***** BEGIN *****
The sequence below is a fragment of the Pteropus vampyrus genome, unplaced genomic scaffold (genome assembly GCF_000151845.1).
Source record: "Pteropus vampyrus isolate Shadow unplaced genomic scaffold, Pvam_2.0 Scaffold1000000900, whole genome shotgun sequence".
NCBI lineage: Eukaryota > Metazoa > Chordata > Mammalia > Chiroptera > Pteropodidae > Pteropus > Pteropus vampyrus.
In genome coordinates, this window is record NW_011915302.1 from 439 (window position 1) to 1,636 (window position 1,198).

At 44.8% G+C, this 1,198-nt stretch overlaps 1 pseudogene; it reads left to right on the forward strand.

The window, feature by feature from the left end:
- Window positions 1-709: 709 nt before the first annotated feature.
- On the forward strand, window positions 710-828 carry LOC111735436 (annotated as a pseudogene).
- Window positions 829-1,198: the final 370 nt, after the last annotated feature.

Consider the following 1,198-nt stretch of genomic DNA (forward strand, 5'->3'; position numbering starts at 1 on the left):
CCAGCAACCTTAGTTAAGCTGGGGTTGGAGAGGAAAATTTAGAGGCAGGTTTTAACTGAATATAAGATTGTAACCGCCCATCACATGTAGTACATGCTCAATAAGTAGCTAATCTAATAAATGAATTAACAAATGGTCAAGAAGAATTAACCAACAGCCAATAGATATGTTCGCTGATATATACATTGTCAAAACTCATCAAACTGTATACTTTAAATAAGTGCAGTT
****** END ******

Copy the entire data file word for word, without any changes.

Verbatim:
The sequence below is a fragment of the Pteropus vampyrus genome, unplaced genomic scaffold (genome assembly GCF_000151845.1).
Source record: "Pteropus vampyrus isolate Shadow unplaced genomic scaffold, Pvam_2.0 Scaffold1000000900, whole genome shotgun sequence".
NCBI lineage: Eukaryota > Metazoa > Chordata > Mammalia > Chiroptera > Pteropodidae > Pteropus > Pteropus vampyrus.
In genome coordinates, this window is record NW_011915302.1 from 439 (window position 1) to 1,636 (window position 1,198).

At 44.8% G+C, this 1,198-nt stretch overlaps 1 pseudogene; it reads left to right on the forward strand.

The window, feature by feature from the left end:
- Window positions 1-709: 709 nt before the first annotated feature.
- On the forward strand, window positions 710-828 carry LOC111735436 (annotated as a pseudogene).
- Window positions 829-1,198: the final 370 nt, after the last annotated feature.

Consider the following 1,198-nt stretch of genomic DNA (forward strand, 5'->3'; position numbering starts at 1 on the left):
CCAGCAACCTTAGTTAAGCTGGGGTTGGAGAGGAAAATTTAGAGGCAGGTTTTAACTGAATATAAGATTGTAACCGCCCATCACATGTAGTACATGCTCAATAAGTAGCTAATCTAATAAATGAATTAACAAATGGTCAAGAAGAATTAACCAACAGCCAATAGATATGTTCGCTGATATATACATTGTCAAAACTCATCAAACTGTATACTTTAAATAAGTGCAGTT